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The Washington Flyer
November 20, 2015

“Give thanks unto the LORD, call upon His name, make known His deeds among the people.”
I Chronicles 16:8
ESEA Reauthorization Bills Move to Conference
This week, a conference committee was formed to work out a compromise between the House and Senate reauthorization bills for the Elementary and Secondary Education Act (ESEA). The committee includes all 22 Senators serving on the Senate HELP Committee and 20 appointed Representatives from the House. The
first meeting was held on Wednesday with the hope that a bill will be ready for a Congressional vote after Thanksgiving. Since the bills passed the House and Senate last spring, education staffers have been working to find a compromise that can be quickly approved by the committee and then both Houses of Congress. During the opening conference meeting, Members on both sides of the aisle were quick to express their desire to work together to get a bill passed. While a draft of the bill has not been released, several components of the compromise have been revealed. One key point is the accountability measure which will continue the requirement to administer tests in grades 3–8 but will now allow states to determine what action to take as a result of the test scores. Regarding school choice, Republicans did not get Title 1 portability, but the bill will authorize a pilot program for 50 school districts to consolidate federal, state, and local funds to follow a student to the public school of his/her choice. Republicans did get language which limits Secretarial power, essentially ending the waivers granted for No Child Left Behind (NCLB) and what Chairmen Kline referred to as the “national school board,” referring to the steps the Department of Education had taken through Race to the Top competitions and NCLB waivers. Protections are maintained for the autonomy of private, religious, and home schools; and language is included which prohibits federal funds from being used to establish or promote national standards, the Common Core Standards, and a national test. Some reports indicate that early education funding is expanded through the inclusion of the Preschool Development Grant program, a cost of $250 million. While a small number of Members expressed concern on parts of the new bill, Members on both sides of the aisle praised the compromise for taking steps to return power to the state and local level and reduce the federal footprint in education.
South Dakota Lawsuit Over Common Core
In response to the growing concerns of teachers and parents over the Common Core Standards, the Thomas More Law Center, a national public interest law firm, has
filed a lawsuit against South Dakota’s governor, state superintendent, and other state officials. The lawsuit claims that South Dakota’s participation in the Smarter Balanced Assessment Consortium (SBAC) is unconstitutional, referring to the Compact Clause of the United States Constitution which requires that no state enter into any into any agreement or compact with another state without congressional approval. Additionally, the lawsuit argues that the implementation of Common Core violates law enacted by Congress that prohibits the federal government from controlling or implementing a national curriculum or assessment programs in elementary and secondary education. Furthermore, South Dakota’s SBAC membership fees equate to over a half million tax-payer dollars per year. The Thomas More Law Center earlier filed lawsuits in North Dakota and West Virginia, after a similar lawsuit in Louisiana stopped the implementation of Common Core in the state.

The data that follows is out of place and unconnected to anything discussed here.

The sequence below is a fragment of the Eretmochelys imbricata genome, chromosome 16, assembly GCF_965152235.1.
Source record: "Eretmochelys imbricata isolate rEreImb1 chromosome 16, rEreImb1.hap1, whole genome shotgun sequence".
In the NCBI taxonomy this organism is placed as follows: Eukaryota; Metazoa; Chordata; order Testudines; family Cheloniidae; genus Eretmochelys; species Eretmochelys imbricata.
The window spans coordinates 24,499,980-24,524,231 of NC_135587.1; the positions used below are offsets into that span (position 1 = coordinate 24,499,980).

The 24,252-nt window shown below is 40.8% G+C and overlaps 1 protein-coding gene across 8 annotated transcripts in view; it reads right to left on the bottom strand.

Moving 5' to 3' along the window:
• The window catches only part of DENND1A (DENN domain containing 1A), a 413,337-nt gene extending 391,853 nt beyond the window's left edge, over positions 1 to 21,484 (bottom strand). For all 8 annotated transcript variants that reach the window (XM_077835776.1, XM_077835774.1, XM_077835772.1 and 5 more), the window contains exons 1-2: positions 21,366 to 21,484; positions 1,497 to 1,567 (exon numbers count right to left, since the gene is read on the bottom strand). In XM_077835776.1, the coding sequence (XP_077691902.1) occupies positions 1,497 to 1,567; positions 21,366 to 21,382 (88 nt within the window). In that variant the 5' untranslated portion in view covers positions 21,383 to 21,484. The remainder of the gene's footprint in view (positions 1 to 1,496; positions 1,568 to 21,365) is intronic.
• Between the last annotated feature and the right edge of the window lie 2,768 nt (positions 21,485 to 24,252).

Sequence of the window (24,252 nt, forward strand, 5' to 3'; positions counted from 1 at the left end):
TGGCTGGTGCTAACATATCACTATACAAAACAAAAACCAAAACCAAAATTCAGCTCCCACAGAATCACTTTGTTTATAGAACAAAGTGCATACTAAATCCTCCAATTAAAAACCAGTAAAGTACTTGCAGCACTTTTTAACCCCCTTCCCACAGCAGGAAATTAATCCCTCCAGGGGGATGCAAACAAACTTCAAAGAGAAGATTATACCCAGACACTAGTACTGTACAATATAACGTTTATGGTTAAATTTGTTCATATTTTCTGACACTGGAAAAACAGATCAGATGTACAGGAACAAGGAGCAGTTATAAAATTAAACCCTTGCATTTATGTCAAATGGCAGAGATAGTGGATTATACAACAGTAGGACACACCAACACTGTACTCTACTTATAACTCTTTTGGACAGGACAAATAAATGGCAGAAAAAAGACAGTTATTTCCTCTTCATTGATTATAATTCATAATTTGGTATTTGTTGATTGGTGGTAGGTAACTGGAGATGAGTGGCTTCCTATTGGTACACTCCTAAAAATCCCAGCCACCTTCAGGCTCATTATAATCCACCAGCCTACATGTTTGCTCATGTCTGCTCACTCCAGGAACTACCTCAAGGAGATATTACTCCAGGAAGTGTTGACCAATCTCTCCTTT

Happy Thanksgiving
We will not be sending out the Washington Flyer next week due to the Thanksgiving holiday. We will resume the following week.

Marriage Culture

MARRIpedia Offers Data

The Marriage and Religious Research Institute recently introduced a new online resource which provides data on “all matters related to family, marriage, religion, and sexuality.” Founded by Dr. Patrick Fagan, a senior fellow at the Family Research Council, MARRIpedia was created to be an online social encyclopedia which offers information on how family and religion intersect with and affect areas such as education, government, and the economy. For example, the education page provides links to data which shows how different family structures and various environments within the family affect a child’s education. As stated in the press release, “The purpose of MARRIpedia is to let the data do the talking. We hope to facilitate societal change by delivering the power of robust social science findings to the actors in families, churches, and schools, and other ‘people-forming’ institutions. Thus, informed citizens can affect changes for the good.”

In Case You Missed It:

 Weekly Market Update provided by Jeff Beach of the AACS Investment Team at Merrill Lynch
Opposing School Choice Could Cost Dems 2016 Election
SC Abortion Clinics Charged With Unlawful Disposal of Aborted Babies
In last week’s article regarding the early education meeting at the Department of Education, we referenced statements made by HSLDA’s Will Estrada and Scott Woodruff. The quotations we cited were from an earlier
article about home visitation and not made at the meeting as might have been interpreted from the wording in the Washington Flyer article. Both Estrada and Woodruff are strong advocates for the protection of parental rights and opposed to governmental overreach into family decision making but did not attend or make comments at the early education meeting.

Jamison Coppola: Legislative Director
Maureen Van Den Berg: Policy Analyst

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